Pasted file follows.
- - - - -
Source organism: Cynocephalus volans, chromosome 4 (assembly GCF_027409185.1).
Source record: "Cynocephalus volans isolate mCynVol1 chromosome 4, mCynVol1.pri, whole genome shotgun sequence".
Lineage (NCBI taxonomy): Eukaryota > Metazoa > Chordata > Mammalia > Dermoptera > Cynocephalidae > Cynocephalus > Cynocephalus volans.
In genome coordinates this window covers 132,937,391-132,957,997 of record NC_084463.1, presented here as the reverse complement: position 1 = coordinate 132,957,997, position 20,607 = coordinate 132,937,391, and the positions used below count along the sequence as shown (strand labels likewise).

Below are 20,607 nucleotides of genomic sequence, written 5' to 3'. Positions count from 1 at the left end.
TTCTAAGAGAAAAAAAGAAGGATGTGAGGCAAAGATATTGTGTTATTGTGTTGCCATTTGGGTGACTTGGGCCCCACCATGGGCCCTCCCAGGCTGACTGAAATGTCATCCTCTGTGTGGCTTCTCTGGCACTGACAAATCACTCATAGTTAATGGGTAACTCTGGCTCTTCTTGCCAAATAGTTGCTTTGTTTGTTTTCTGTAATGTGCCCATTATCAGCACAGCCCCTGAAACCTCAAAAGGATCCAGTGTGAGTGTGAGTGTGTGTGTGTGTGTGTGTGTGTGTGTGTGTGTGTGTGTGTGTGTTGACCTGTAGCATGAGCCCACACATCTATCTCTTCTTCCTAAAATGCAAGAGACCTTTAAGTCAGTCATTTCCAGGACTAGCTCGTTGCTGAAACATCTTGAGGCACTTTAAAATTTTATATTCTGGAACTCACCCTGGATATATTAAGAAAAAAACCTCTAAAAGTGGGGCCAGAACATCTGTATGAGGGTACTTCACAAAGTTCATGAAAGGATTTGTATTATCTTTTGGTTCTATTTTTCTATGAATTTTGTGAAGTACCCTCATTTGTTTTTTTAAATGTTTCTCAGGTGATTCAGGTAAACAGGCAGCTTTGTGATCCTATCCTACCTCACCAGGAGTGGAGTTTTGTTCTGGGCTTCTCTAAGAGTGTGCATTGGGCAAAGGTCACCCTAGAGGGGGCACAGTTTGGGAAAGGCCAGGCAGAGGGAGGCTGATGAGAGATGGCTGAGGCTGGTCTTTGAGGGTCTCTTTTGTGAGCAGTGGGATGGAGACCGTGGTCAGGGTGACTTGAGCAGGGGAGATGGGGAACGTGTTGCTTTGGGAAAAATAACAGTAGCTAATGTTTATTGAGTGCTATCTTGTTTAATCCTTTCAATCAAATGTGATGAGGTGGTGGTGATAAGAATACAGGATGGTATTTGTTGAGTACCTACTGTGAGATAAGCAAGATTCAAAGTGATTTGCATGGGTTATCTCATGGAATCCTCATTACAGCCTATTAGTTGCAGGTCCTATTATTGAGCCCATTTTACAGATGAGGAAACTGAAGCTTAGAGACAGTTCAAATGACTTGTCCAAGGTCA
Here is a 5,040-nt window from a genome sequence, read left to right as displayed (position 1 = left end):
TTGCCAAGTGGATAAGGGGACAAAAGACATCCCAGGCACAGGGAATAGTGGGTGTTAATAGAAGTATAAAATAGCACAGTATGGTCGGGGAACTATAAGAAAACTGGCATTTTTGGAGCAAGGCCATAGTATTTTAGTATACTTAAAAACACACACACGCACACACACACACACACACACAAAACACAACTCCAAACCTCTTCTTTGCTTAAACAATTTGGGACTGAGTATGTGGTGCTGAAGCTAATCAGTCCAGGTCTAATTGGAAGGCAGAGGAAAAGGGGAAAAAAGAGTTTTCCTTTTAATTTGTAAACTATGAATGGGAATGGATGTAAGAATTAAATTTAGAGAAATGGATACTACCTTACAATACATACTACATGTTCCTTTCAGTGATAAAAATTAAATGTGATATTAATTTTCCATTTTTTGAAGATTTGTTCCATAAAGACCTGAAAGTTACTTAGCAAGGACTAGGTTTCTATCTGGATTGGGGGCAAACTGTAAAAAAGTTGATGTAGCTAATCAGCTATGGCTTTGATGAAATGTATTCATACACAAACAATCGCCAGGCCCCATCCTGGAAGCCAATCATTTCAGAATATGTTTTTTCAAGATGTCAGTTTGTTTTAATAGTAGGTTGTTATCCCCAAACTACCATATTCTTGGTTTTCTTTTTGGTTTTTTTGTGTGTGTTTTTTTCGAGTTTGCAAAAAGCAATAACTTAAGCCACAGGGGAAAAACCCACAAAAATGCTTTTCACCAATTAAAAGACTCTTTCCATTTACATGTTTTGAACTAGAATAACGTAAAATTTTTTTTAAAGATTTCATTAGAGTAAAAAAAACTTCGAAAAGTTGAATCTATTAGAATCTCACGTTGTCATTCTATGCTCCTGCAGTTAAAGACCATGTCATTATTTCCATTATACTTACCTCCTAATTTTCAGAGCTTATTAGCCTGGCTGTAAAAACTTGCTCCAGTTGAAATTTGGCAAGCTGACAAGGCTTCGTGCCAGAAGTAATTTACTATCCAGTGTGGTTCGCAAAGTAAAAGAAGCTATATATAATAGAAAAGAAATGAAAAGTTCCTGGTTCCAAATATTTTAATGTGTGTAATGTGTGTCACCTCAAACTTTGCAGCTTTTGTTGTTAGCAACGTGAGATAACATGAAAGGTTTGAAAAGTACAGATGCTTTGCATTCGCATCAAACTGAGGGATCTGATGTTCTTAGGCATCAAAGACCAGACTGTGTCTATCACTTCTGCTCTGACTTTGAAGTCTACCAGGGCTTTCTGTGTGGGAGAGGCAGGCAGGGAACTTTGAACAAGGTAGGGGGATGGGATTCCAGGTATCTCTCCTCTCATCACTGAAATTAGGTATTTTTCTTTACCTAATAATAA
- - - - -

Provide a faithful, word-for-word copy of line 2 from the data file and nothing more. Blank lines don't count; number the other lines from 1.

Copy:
Source record: "Cynocephalus volans isolate mCynVol1 chromosome 4, mCynVol1.pri, whole genome shotgun sequence".